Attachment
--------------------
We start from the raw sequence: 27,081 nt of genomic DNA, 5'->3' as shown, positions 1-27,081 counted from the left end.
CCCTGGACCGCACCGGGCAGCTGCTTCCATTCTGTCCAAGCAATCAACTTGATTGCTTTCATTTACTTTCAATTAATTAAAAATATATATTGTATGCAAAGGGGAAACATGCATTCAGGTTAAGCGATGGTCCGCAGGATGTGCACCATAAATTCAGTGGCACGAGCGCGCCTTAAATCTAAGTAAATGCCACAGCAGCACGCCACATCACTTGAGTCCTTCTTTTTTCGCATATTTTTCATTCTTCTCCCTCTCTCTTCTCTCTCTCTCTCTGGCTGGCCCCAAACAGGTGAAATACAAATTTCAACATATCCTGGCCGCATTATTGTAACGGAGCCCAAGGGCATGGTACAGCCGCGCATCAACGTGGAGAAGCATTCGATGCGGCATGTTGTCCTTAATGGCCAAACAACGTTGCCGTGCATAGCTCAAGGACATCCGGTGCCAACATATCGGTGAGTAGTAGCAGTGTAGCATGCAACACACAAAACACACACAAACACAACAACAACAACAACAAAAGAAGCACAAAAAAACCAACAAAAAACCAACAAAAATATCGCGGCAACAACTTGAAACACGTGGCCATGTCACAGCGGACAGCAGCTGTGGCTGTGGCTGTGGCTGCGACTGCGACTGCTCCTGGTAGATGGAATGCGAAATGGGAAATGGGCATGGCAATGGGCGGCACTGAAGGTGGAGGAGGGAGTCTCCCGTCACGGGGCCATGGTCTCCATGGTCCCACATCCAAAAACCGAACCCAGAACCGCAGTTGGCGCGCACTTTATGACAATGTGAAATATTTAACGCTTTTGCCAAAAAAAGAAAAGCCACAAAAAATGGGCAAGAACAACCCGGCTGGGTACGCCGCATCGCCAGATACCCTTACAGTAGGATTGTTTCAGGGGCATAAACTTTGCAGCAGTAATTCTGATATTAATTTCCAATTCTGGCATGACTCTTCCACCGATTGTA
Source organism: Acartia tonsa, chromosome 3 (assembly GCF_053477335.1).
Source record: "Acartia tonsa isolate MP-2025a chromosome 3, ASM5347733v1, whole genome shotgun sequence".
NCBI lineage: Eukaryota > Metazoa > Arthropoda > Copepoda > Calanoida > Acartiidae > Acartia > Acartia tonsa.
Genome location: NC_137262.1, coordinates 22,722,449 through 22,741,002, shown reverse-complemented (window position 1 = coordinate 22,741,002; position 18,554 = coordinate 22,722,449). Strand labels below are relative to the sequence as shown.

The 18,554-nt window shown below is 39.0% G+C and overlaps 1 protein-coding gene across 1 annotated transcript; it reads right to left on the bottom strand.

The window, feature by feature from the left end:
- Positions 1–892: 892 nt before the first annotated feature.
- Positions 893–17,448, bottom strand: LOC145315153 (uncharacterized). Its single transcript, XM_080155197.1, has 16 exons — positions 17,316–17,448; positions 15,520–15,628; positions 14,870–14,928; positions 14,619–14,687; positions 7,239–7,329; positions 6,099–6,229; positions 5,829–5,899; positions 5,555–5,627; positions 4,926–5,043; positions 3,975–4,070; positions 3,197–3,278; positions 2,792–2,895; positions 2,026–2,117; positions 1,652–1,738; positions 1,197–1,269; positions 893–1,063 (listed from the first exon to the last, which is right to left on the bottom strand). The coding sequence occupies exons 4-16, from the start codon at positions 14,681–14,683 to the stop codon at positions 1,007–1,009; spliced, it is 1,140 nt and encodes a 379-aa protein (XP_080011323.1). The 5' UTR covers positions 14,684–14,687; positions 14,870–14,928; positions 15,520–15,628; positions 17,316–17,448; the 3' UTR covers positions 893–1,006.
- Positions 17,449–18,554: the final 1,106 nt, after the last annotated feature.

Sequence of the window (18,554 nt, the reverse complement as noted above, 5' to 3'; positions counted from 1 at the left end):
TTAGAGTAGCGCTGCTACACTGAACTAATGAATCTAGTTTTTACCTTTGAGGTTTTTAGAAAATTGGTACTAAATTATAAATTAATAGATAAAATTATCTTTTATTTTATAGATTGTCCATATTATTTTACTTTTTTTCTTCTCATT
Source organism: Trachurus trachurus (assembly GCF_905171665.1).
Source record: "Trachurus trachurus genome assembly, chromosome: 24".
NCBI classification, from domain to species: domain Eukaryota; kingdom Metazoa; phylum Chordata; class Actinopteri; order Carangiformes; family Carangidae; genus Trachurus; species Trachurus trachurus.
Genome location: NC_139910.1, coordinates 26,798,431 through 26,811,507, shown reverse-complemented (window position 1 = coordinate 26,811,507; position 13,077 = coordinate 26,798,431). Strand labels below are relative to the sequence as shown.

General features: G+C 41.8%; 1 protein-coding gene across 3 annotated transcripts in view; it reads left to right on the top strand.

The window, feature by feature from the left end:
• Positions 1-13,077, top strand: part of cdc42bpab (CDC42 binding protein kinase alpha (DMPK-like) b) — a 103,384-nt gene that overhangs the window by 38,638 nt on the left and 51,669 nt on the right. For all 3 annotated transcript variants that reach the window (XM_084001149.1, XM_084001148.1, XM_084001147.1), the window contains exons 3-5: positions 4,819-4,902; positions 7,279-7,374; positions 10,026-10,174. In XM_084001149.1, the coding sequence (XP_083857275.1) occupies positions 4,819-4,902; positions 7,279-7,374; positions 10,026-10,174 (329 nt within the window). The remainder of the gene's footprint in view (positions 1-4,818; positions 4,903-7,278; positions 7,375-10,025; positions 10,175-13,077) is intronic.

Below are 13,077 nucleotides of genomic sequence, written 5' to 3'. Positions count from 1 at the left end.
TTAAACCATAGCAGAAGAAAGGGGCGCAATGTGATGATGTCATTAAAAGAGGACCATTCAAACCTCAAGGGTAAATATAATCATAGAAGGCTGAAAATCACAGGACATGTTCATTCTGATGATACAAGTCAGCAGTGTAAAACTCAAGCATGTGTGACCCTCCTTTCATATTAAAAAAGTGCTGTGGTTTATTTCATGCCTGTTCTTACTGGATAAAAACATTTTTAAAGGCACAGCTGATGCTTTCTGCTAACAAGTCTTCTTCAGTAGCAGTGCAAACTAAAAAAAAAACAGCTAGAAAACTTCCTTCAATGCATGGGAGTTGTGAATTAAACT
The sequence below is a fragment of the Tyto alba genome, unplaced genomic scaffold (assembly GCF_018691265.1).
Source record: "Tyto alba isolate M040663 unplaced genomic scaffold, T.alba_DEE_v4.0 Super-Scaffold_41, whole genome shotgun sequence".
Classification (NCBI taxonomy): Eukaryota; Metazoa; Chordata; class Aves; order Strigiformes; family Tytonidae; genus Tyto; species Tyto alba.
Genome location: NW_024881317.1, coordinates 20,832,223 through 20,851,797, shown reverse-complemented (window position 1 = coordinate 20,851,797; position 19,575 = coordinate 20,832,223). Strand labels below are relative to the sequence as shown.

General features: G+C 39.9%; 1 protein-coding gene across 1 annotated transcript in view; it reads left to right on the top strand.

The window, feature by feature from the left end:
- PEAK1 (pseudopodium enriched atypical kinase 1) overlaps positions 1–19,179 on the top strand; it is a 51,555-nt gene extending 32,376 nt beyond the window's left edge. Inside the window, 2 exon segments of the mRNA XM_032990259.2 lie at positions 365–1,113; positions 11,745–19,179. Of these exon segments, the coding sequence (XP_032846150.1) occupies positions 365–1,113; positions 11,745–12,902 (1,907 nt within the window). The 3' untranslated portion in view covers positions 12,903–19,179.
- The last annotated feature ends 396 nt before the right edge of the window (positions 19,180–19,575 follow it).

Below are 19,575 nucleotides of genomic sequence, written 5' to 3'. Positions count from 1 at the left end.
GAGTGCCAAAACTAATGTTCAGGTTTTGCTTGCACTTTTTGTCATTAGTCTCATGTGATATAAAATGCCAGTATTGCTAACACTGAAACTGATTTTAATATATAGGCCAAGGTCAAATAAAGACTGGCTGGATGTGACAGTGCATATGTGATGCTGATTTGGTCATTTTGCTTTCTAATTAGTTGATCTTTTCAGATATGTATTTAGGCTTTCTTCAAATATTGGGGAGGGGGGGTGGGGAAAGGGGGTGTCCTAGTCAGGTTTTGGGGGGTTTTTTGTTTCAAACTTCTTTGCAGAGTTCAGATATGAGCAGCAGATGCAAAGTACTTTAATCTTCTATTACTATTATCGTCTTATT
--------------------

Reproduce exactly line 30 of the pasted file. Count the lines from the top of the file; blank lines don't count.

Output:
- The last annotated feature ends 396 nt before the right edge of the window (positions 19,180–19,575 follow it).